[Jul 21, 2019] I've Had Many Strange Experiences In My Life - Inside Epstein's 'Honey Trap' On E 71st Street

Notable quotes:
"... The golden boy of Manhattan and Palm Beach society now sits in a grim jail cell accused of having sex with underage girls. He's been doing this in plain view since the early 1990's but, until recently, he seemed bullet-proof. ..."
"... More important than indelicacy, as an old observer of intelligence affairs, to me this offer reeked of ye old honey trap , a tactic to ensnare and blackmail people that was old when Babylon was young. A discreet room with massage table, lubricants and, no doubt, cameras stood ready off the main lobby . ..."
"... Besides sexual frolics, Epstein and Maxwell were up to many odd things. The FBI found diamonds, cash and a fake passport when raiding his mansion and documents showing his net worth at $559,120,954.00. The IRS tax people will be eager to review the sources of this income. ..."
"... It seems likely that political influence was brought to bear on then US attorney Alexander Acosta (he just resigned under fire last week) to make a sweetheart deal with Epstein, who had been charged by Florida with child molestation. Epstein got off with a token, 13-month jail sentence that allowed him to work from his office much of the day. ..."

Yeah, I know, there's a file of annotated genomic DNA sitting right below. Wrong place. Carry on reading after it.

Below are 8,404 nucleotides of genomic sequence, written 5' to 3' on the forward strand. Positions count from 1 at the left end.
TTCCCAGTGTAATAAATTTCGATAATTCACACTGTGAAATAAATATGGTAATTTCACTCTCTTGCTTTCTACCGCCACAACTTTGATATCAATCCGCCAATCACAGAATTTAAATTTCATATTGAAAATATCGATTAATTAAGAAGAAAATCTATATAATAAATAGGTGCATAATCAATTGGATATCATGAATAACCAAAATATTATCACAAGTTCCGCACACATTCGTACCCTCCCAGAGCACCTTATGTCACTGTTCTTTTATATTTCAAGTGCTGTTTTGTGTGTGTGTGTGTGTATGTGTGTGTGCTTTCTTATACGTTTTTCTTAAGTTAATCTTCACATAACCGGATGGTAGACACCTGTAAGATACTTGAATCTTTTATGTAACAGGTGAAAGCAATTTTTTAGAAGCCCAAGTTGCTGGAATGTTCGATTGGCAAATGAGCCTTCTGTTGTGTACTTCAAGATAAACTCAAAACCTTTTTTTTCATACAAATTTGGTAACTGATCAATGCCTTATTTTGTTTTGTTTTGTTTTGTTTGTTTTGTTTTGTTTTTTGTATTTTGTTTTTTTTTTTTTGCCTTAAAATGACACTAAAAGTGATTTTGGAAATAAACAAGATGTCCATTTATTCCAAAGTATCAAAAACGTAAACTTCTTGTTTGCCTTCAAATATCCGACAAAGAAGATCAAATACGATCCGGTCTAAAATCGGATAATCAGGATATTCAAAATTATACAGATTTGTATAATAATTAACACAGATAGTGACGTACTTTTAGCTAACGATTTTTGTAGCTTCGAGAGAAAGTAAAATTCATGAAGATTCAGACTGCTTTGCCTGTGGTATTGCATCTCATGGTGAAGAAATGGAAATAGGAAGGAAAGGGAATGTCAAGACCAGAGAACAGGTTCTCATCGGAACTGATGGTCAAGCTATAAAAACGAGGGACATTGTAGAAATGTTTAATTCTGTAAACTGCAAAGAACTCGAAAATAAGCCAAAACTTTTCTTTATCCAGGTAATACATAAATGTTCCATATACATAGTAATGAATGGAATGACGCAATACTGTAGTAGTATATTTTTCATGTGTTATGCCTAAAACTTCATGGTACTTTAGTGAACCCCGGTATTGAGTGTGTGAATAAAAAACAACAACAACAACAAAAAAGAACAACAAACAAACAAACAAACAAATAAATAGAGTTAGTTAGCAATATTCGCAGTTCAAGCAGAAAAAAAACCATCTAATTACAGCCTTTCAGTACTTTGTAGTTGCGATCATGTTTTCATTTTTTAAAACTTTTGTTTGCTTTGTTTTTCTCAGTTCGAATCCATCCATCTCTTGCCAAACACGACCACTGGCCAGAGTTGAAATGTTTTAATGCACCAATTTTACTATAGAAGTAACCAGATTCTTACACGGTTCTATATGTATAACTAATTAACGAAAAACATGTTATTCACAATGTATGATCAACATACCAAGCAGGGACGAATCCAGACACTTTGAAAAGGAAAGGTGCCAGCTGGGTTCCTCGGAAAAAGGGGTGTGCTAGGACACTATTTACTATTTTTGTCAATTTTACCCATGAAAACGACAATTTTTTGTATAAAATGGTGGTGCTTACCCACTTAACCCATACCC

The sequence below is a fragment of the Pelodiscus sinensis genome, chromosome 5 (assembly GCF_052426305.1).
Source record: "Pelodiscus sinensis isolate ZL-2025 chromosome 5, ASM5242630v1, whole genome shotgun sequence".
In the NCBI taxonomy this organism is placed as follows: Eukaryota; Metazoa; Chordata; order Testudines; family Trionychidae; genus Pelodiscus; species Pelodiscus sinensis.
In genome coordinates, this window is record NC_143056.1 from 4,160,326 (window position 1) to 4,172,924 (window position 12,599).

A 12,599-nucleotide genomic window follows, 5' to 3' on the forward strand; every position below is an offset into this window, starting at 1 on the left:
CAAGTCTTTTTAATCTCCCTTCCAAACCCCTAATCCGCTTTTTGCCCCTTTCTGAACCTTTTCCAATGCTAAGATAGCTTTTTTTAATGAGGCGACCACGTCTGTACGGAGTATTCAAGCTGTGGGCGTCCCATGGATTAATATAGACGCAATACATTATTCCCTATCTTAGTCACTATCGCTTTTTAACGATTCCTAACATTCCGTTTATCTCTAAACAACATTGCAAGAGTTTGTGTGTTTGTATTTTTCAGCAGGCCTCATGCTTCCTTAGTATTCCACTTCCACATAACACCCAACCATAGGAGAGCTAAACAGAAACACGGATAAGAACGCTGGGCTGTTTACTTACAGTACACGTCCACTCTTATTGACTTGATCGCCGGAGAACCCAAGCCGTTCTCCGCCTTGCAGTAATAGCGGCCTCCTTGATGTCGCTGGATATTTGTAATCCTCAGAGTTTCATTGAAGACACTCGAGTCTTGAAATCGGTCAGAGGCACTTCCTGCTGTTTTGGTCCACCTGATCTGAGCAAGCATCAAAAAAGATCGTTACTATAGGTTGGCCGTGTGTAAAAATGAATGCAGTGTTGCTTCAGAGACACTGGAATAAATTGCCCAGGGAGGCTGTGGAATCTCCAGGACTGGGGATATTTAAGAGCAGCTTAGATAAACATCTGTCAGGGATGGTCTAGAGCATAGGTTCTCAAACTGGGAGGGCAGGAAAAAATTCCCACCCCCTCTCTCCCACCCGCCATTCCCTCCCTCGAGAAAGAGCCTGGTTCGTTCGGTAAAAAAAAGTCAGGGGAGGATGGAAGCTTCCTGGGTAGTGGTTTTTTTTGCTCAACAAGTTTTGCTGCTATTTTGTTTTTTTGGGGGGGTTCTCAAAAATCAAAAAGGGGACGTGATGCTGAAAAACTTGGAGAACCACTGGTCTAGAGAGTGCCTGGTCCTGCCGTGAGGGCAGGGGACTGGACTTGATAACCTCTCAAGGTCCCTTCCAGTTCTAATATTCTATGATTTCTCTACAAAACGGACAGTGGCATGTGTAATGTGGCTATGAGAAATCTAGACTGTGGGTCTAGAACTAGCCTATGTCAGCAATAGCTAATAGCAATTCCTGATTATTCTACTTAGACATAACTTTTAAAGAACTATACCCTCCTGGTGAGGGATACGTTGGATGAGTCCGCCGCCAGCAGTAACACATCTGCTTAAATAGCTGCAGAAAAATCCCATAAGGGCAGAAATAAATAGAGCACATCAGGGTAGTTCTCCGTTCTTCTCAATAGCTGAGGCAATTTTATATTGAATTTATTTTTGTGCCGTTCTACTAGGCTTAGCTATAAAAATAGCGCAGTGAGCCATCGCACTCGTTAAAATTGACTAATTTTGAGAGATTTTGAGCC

"... Were Trump or Clinton involved? How much did they "party" with Epstein and revel in his fleshmart? There was talk of some sort of "intelligence" angle to the affaire Epstein that spared him a harsh sentence. ..."
"... A respected former CIA official, Phil Giraldi has come right out and accused Epstein of being an Israeli agent of influence. ..."
"... To Giraldi and this writer, the Epstein "massage" operation was a classic intelligence operation designed to blackmail men of influence into doing Israel's bidding. Clinton had reportedly already fallen into this trap years earlier while still president. ..."
"... Trump is a Mafia punk, protege of Roy Cohn, dead of AIDS in 1986. Only the brain dead would believe Trump is the lamb in this orgy. As for Epstein being a Mossad asset, probably. As for the CIA & NSA not knowing, absolutely impossible! This operation was most probably overseen, if not created, by the CIA, with NSA help, and tit bits handed to Mossad for European and ME operations. ..."
"... Trump was likely warned about Epstein by his mobster mentors/friends from the start. No doubt Trump did tell his buddy Epstein to keep that **** out of his properties, who wouldn't? ..."